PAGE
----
Surprising insights sometimes come in small packages. And sometimes these small packages have to be delivered by very large systems. MIT physicists made some surprising discoveries with a very small radioactive molecule that was produced in an accelerator at CERN. They believe that if these new types of radioactive molecules are studied carefully enough, they could shed some light on why there is more matter than antimatter in the universe.
Radioactive molecules may be a strange place to look for the answer to one of the fundamental questions that has overwhelmed modern physics. However, these are not your everyday radioactive molecules – they usually only exist in neutron star mergers or supernovae. In fact, this is the first time they are made synthetically.
Video discussing the problem of antimatter / matter asymmetry that the new radioactive molecules could solve.
Credit – SciShow YouTube Channel
What makes them interesting is their neutron count. Neutrons usually don’t have much of an impact on a molecule because they are a millionth the size of the molecule they belong to. But the physicists were able to measure the influence of the neutron on the energy of its molecule. That’s a breakthrough in itself, but it wasn’t an easy road to get there.
First, the researchers around MIT’s assistant professor Ronald Fernando Garcia Ruiz had to produce the novel molecule. They were particularly interested in radium monofluoride (RaF), an unstable radioactive molecule that only exists a few seconds after its formation. After successfully making some for the first time last year, they turned to different isotopes of this unstable molecule.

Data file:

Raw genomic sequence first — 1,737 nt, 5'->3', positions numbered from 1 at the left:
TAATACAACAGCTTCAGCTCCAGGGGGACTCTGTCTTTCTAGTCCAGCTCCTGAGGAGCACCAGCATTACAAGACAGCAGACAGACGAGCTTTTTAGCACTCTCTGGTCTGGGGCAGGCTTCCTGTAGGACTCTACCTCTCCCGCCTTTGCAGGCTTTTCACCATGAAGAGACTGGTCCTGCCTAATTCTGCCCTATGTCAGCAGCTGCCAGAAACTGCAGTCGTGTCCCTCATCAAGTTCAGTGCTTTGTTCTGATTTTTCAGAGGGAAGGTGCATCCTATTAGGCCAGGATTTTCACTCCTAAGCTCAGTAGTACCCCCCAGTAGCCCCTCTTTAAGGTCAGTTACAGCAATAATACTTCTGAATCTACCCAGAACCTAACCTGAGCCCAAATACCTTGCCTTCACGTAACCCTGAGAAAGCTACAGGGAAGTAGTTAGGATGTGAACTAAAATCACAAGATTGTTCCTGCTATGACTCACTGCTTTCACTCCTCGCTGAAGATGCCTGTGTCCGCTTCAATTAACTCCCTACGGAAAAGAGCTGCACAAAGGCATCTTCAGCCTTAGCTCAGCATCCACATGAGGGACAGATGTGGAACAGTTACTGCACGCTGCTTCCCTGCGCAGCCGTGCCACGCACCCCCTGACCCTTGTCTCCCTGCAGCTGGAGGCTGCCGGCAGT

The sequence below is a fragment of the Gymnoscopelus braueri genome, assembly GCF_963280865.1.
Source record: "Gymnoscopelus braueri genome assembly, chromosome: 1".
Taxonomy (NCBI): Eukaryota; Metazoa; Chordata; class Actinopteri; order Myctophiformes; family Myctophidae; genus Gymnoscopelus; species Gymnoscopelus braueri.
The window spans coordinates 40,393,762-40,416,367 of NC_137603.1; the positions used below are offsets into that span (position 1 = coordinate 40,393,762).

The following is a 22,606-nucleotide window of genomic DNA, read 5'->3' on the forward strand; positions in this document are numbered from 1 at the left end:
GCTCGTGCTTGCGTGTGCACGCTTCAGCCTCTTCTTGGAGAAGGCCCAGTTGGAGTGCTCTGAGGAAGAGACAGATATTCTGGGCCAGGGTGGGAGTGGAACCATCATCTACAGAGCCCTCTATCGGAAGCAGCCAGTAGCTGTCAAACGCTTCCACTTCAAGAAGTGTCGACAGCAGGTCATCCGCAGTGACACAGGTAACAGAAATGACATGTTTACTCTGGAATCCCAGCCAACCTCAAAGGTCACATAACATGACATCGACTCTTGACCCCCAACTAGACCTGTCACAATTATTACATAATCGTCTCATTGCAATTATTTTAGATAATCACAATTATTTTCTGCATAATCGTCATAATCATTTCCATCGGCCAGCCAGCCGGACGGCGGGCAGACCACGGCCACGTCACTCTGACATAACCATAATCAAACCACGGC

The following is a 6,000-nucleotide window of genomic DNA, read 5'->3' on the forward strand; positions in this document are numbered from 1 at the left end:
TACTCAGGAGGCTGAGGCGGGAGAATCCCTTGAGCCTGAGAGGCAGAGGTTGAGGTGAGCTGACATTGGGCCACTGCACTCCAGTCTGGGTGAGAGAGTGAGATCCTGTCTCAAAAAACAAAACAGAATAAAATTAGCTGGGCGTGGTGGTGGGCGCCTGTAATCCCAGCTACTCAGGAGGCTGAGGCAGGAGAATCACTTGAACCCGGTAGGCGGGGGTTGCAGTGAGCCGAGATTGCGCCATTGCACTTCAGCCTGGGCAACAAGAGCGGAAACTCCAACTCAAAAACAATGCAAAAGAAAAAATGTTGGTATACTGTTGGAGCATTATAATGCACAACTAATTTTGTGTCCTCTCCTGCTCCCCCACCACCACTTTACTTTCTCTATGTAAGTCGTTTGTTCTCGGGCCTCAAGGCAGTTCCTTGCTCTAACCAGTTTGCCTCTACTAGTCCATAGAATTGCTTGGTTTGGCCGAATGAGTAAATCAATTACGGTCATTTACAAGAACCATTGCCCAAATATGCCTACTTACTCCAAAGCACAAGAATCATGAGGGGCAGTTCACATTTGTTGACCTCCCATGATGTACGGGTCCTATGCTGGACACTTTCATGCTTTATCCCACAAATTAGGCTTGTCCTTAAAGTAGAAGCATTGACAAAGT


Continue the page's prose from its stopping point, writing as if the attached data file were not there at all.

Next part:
Artist’s impression of a radium monofluoride molecule.
Credit – Garcia Ruiz et al.
The isotopes in question contained different numbers of neutrons. To create these different isotopes, the researchers developed a disk made from uranium carbide and injected carbon-fluoride gas. After tapping it at CERN with a low-energy proton beam, the researchers released a veritable zoo of new molecules, including 5 different isotopes of RaF.
To capture these short-lived isotopes, the researchers used a series of ion traps, lasers, and electromagnetic fields to isolate them. They then measured the mass of each of the 5 molecules to estimate how many neutrons it contained. Another laser explosion then measured the quantum state of each molecule.
Video describing the particle accelerators at work at CERN.
Credit – Science Channel YouTube
Surprisingly, a single neutron difference can have a measurable impact on the overall quantum energy state of the molecule in which it resides. This finding is important as a proof of concept, as it leads to even more dramatic findings for dealing with the symmetry problem.
So how does symmetry fit into this whole exercise in creating these new radioactive molecules? Radium itself is a minor outlier on the symmetry scale, with an atomic nucleus shaped more like a pear than the more symmetrical sphere found in most other atoms. Using this imbalanced core as the basis for the RaF molecule appears to make the molecule itself more susceptible to changes in energy states that would otherwise be imperceptible, such as the presence (or absence) of a neutron.
Discussion of the measurement of quantum variables in the classical world.
Credit – PBS Spacetime YouTube Channel
RaF could therefore possibly be used as a detection mechanism for the infinitesimal forces that would indicate symmetry breaking physics. Demonstrating its susceptibility to the influence of a neutron is only the first step to a much finer analysis required to study symmetry. However, if the almost imperceptible effects that would indicate symmetry breaking forces are present, the RaF molecule or similar molecules are probably our best chance of spotting them.
What kind of a discovery would that be – issues from antimatter / matter imbalance to dark energy could be influenced by such a discovery. But there is still much to be done before possible surprising findings – including increasing the measurement sensitivity of the energy difference by several orders of magnitude. Maybe a bigger particle accelerator can do the trick?
Learn more –
MIT – New clues as to why there is so little antimatter in the universe
MIT physicists measure a short-lived radioactive molecule for the first time
CERN – Isotope Shifts of Radium Monofluoride Molecules
Mission statement –
Stock image that represents an atomic structure.
Credit – MIT News